Kosoko is an independent performance curator, producer, poet, and performance artist currently based in New York. He is also a contributing correspondent for several dance and arts publications; has sat on funding and curatorial panels including the aforementioned NEA; and his solo performance work entitled other.explicit.body. premiered in April 2012 and is currently touring nationally.
Made possible by a $100,000 Knights Arts Challenge, Black Male Revisited is directed by Kosoko, with support from movement/performance consultant Sidra Bell, dramaturg Kate Watson-Wallace, and studio assistant Aaron Maier. Part visual installation, part live performance, Kosoko asks viewers “to reconsider their impressions of the black male body via original poetry, live music, wild theatrical antics, and live sculpture.”
Artburst talked to Kosoko about this latest project.
AB: The company’s greater mission statement says it uses social-political arts advocacy to push history forward. What facets of our culture would you emphasize needs to evolve and how much weight does an artistic platform have to this end?
Great question. I believe art is a healing agent. I know first hand; it literally saved my life. I honestly don’t know where I would be if I had not been exposed to art as a teenager. That said, there is still much work that needs to be done. I am still too often the only person of color in the room, in meetings, in educational situations, at shows.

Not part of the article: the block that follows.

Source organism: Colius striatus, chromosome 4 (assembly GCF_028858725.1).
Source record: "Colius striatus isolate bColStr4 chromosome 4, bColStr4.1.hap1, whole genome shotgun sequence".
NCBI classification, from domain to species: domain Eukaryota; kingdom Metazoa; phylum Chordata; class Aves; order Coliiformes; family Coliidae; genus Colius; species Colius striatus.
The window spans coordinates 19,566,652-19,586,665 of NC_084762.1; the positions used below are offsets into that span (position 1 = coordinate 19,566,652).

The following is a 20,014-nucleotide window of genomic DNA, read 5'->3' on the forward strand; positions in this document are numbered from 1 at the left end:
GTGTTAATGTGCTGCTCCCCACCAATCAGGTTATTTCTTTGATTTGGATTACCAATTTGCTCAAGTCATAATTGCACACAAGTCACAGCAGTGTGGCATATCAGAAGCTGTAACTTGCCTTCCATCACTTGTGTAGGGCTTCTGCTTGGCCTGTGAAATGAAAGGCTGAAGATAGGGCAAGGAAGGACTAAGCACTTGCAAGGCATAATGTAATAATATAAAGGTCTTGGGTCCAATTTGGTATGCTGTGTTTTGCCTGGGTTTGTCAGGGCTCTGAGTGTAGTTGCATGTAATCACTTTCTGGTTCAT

I think as a nation we are still experiencing the after shocks of the civil rights movement, which was only 50 years ago more or less. Many Americans still suffer from unconscious bias. With this show, I’m really calling a lot of cultural institutions out on it. I’m saying there is a real issue here with visibility for artists of color, and in particular, with representations (or the lack thereof) for black men working in various artistic forms. It’s important that varied images of black men enter the media and public domain if we are ever to overcome the criminalization, danger, or over sexualization that is so often associated with black male bodies.
Is the art itself a means to an end or can there be expression without advocacy?